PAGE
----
1-75: Close Combat

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1-75. Infantry platoons and squads normally operate as part of a larger force. They habitually benefit from the support of organic mortars, artillery, close air support, Army attack aviation, air defense, and engineers. They may additionally receive support from elements of armored or Stryker formations. They provide their own suppressive fires either to repel enemy assaults or to support their own maneuver. During close combat, platoon leaders determine how to employ their squads by considering the following objectives:

  • Support the rifle squads with direct fires.
  • Suppress or neutralize enemy elements or positions using indirect fires, Army attack aviation, or close air support.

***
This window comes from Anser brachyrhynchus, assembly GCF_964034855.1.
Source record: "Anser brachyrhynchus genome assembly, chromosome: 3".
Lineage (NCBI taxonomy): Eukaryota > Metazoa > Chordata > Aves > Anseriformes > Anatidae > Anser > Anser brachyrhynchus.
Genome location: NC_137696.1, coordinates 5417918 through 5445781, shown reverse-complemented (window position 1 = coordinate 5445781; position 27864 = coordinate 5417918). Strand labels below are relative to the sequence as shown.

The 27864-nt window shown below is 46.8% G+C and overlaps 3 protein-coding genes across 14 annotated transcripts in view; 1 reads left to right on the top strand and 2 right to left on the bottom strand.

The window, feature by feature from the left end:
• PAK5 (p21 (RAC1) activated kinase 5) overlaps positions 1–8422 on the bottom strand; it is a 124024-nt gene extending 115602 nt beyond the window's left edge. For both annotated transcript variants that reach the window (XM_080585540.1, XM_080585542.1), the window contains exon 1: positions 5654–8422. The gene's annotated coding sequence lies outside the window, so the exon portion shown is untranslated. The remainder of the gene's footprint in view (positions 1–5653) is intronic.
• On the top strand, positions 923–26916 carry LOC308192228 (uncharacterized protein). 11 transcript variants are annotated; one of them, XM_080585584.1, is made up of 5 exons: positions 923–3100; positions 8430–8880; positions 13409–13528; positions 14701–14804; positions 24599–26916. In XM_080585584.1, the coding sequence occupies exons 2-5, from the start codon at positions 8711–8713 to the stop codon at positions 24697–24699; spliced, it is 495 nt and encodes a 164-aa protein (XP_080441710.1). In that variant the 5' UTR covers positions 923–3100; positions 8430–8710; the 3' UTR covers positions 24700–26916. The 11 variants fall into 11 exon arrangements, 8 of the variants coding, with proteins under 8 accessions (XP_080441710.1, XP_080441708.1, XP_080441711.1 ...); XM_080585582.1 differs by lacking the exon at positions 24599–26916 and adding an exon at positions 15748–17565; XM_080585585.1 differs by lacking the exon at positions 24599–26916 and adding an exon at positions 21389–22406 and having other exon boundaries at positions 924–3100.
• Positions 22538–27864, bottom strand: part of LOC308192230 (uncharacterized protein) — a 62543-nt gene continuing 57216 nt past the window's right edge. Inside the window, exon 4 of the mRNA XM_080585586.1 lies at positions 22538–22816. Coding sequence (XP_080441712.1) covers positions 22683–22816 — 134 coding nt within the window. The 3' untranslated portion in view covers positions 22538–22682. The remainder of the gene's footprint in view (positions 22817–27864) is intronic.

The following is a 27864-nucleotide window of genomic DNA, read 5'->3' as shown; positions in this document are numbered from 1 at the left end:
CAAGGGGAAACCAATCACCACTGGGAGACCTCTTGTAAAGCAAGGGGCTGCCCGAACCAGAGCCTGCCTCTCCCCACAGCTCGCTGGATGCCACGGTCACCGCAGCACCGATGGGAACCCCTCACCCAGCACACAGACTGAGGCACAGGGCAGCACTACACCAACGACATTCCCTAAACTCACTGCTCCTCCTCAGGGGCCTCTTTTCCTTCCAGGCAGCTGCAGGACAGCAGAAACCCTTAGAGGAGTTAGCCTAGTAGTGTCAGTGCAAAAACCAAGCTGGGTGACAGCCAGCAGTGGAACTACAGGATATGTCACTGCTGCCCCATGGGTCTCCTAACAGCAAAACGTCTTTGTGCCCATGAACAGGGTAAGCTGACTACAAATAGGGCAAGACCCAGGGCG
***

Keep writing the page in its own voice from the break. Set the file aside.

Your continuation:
• Destroy enemy armored vehicles with Javelin fires.

1-76. Success in operations requires seamless coordination of platoons and rifle squads in close combat. It depends on their ability to react to contact; employ suppressive direct and indirect fires; maneuver to a position of reletive advantage; and assault to defeat, destroy, or capture an enemy. For success the Infantry platoon relies on the ability of leaders and Soldiers to—

  • Maximize the use of restricted and complex terrain to achieve a position of advantage while mitigating the Infantry platoons lack of inherent protection.
  • Use limited visibility to their advantage to maximize the effect of surprise complemented with aggressive maneuver.
  • Operate their weapons with accuracy and deadly effect.
  • Outthink, outmaneuver, and outfight the enemy.

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Go Back To: U.S. Army FM 3-21.8: The Infantry Rifle Platoon and Squad